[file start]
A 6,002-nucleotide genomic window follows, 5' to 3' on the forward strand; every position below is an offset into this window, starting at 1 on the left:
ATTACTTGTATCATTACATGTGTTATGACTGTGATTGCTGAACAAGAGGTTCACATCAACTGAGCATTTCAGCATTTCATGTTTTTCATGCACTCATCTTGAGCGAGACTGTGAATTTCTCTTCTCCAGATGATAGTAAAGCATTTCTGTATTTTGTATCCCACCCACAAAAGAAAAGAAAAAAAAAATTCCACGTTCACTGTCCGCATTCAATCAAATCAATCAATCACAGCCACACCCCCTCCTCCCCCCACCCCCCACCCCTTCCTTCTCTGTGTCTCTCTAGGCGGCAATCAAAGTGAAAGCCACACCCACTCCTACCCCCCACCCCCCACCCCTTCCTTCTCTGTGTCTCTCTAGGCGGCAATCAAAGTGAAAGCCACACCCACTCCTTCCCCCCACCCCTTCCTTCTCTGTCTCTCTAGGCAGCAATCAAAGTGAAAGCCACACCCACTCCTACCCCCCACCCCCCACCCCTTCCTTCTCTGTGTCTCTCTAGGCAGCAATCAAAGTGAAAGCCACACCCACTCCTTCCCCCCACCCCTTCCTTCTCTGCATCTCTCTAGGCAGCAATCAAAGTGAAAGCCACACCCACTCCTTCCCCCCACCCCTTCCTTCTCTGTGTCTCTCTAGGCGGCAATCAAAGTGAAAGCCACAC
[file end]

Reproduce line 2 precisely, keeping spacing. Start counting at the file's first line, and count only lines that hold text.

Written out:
ATTACTTGTATCATTACATGTGTTATGACTGTGATTGCTGAACAAGAGGTTCACATCAACTGAGCATTTCAGCATTTCATGTTTTTCATGCACTCATCTTGAGCGAGACTGTGAATTTCTCTTCTCCAGATGATAGTAAAGCATTTCTGTATTTTGTATCCCACCCACAAAAGAAAAGAAAAAAAAAATTCCACGTTCACTGTCCGCATTCAATCAAATCAATCAATCACAGCCACACCCCCTCCTCCCCCCACCCCCCACCCCTTCCTTCTCTGTGTCTCTCTAGGCGGCAATCAAAGTGAAAGCCACACCCACTCCTACCCCCCACCCCCCACCCCTTCCTTCTCTGTGTCTCTCTAGGCGGCAATCAAAGTGAAAGCCACACCCACTCCTTCCCCCCACCCCTTCCTTCTCTGTCTCTCTAGGCAGCAATCAAAGTGAAAGCCACACCCACTCCTACCCCCCACCCCCCACCCCTTCCTTCTCTGTGTCTCTCTAGGCAGCAATCAAAGTGAAAGCCACACCCACTCCTTCCCCCCACCCCTTCCTTCTCTGCATCTCTCTAGGCAGCAATCAAAGTGAAAGCCACACCCACTCCTTCCCCCCACCCCTTCCTTCTCTGTGTCTCTCTAGGCGGCAATCAAAGTGAAAGCCACAC